We could translate our serveTransport function to use this facility.

Using Netty 4:

A nice consequence of using a Service to process data received over the transport is the ability to furnish our server with additional behavior via Filters. This is exactly what Finagle’s default server implementation does.


Finagle’s StdStackServer provides appropriate features for building a robust server. It puts together a Listener and a Dispatcher in much the same way we just did. StdStackServer also layers a Stack on top of it (e.g. to provide timeouts, stats, concurrency control, tracing, etc.) and takes care of graceful shutdown, so that outstanding requests are drained before a server exits. The resulting server is fully parameterized, providing a simple and standard way to receive parameters and dependencies.

Using the listener and dispatcher as above, we define our full server. The abstract type parameters In and Out are used when the type of Listener differs from the type of Server. This is common when some protocol processing is done in the Dispatcher.

We’ll create a server that uses Netty 4:

Finally, we make use of our service:

To create a server that uses Netty 3, use a Netty3Listener and a Netty 3 ChannelPipeline.

Client Protocol

Again, we’ll use a Netty Channel Pipeline to frame our network traffic. Our client pipeline defines a UTF-8 newline delimited protocol. As with the server pipeline, the types have different namespaces but look much the same in Netty 3 and Netty 4.

Netty 3 ChannelPipeline:

Netty 4 ChannelPipeline:


A Transporter is responsible for connecting a Transport to a peer; it establishes a session. Finagle provides a Netty3Transporter and a Netty4Transporter, however the use of other Transporters is fully supported.

Using a Netty4Transporter:

Client Dispatcher

A client dispatcher turns a Transport (a stream of objects) into a Service (request-response pairs). It must manage all outstanding requests, pairing incoming responses to their respective requests. The simplest kind of dispatcher is called a SerialClientDispatcher, which allows only a single outstanding request (concurrent requests are queued) [1].

Our client will employ the SerialClientDispatcher.

[1]Note that Finagle also includes a dispatcher that can pipeline requests, i.e., allow more than one outstanding request. It’s possible to create a custom dispatcher as well. For example, Mux, which support true multiplexing, defines a custom dispatcher.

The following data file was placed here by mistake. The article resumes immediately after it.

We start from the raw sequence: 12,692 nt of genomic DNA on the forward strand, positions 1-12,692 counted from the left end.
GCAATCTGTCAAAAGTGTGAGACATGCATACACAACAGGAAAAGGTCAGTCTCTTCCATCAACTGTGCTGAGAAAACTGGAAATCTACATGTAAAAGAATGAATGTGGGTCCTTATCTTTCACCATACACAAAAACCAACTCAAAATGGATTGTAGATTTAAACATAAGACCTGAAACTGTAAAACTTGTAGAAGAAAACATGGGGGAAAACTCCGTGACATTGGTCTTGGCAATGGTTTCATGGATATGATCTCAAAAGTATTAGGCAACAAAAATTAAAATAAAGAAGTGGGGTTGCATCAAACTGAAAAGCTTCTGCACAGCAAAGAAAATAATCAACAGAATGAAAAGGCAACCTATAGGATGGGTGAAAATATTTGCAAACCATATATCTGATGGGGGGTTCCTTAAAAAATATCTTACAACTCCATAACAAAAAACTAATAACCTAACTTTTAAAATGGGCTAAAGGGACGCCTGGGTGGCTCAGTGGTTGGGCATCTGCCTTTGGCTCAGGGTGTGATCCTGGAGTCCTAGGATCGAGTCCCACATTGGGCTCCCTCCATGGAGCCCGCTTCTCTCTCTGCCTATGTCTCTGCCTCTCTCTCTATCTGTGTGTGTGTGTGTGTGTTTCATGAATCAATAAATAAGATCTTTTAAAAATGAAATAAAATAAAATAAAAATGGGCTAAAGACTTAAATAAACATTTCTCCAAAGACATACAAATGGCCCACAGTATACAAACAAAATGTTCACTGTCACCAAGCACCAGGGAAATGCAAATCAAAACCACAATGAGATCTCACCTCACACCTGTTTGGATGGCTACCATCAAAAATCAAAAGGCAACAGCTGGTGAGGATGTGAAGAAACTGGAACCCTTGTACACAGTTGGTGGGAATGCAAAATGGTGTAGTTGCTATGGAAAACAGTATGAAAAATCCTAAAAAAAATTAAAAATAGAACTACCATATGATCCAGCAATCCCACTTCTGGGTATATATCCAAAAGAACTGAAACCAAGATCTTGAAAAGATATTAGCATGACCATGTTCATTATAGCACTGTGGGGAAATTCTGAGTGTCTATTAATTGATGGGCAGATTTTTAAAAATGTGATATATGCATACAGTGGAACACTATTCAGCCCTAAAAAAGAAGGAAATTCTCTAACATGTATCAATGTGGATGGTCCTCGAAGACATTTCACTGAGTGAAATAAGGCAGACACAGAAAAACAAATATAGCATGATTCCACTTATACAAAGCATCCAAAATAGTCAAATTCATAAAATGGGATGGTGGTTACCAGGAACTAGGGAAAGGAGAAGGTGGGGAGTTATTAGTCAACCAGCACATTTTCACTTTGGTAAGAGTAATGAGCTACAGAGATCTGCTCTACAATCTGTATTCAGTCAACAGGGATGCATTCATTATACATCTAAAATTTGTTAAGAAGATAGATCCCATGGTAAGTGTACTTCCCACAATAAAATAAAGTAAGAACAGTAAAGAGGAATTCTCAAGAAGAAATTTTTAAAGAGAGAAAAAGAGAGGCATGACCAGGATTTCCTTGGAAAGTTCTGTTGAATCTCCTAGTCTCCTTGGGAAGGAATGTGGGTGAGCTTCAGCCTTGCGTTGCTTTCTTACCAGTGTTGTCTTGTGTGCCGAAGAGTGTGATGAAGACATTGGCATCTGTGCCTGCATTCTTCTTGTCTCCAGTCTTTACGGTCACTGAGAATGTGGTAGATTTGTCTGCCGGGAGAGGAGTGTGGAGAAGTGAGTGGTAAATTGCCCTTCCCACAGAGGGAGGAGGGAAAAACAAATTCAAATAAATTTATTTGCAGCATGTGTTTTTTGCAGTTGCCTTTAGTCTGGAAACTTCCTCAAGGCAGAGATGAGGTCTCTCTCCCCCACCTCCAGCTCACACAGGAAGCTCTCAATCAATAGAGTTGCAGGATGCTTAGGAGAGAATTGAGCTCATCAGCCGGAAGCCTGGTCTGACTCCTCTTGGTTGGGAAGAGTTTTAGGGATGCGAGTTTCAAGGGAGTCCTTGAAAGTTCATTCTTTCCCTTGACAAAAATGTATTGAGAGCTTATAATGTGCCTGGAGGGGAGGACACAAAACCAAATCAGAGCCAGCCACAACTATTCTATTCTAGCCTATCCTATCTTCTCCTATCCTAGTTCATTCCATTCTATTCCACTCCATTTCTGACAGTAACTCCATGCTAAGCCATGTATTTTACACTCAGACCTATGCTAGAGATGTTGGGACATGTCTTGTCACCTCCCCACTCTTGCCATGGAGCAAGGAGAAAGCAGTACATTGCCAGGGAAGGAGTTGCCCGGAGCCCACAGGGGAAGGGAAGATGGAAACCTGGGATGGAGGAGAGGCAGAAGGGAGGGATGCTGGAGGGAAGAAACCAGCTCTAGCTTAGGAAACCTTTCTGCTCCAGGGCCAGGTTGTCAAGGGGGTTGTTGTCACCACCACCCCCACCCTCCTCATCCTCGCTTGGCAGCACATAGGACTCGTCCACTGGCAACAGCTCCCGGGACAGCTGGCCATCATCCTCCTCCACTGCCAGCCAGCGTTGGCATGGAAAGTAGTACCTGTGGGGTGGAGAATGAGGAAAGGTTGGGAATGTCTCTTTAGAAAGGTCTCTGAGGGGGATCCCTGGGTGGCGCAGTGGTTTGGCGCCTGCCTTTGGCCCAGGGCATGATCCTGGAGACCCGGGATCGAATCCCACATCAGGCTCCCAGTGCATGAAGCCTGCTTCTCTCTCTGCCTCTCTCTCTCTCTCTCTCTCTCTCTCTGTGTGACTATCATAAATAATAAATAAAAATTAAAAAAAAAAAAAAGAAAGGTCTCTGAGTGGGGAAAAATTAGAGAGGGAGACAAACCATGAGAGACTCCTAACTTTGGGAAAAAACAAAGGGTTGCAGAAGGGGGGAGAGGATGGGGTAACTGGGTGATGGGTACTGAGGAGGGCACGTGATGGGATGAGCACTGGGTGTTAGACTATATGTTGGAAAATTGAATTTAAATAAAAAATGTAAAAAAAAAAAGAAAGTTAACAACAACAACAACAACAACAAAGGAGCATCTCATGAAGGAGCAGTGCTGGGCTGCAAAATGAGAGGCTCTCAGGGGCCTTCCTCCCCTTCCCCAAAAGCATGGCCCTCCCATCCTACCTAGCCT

A Basic Client

Given a defined transporter and request dispatching strategy, we can compose the two and create a client. We’ll create a client that uses Netty 4:

Finally, we can dispatch requests over our client.

Assuming we have a server willing to listen, we can expect a response:

$ ./sbt run
> hello

To create a client that uses Netty 4, use a Netty4Transporter.

A Robust Client

Our client is a Service, so we can supply additional behavior to make our client more robust using filters:

Composing these filters [2] with our basic client demonstrates the composable components used throughout finagle.

This client is a good start, but we cannot dispatch concurrent requests to a single host, nor load balance over multiple hosts. A typical Finagle client affords us the ability to dispatch a large number of concurrent requests.

[2]The use of the MaskCancelFilter in the example filter stack ensures that timeout exceptions don’t propagate to our bottom most service which, in this case, represents a dispatcher. Without this guarantee, the service would be closed after the first timeout exception. This becomes unnecessary when we use a StdStackClient because the semantics of Service#close() change with respect to Finagle’s connection pool.


The StdStackClient combines a Transporter, a Dispatcher, and a Stack to provide a robust, load balanced, resource-managed client. The default stack includes many features including load balancing over multiple hosts and connection pooling per host. See the section on client modules for more details.

Putting together a StdStackClient is simple:

Armed with this new client, we can connect to a destination Name, representing multiple hosts:

val dest = Resolver.eval(

client.newClient(dest): ServiceFactory[String, String]

Requests sent to this client are load balanced across these hosts and each host maintains a connection pool, thus allowing concurrent dispatches.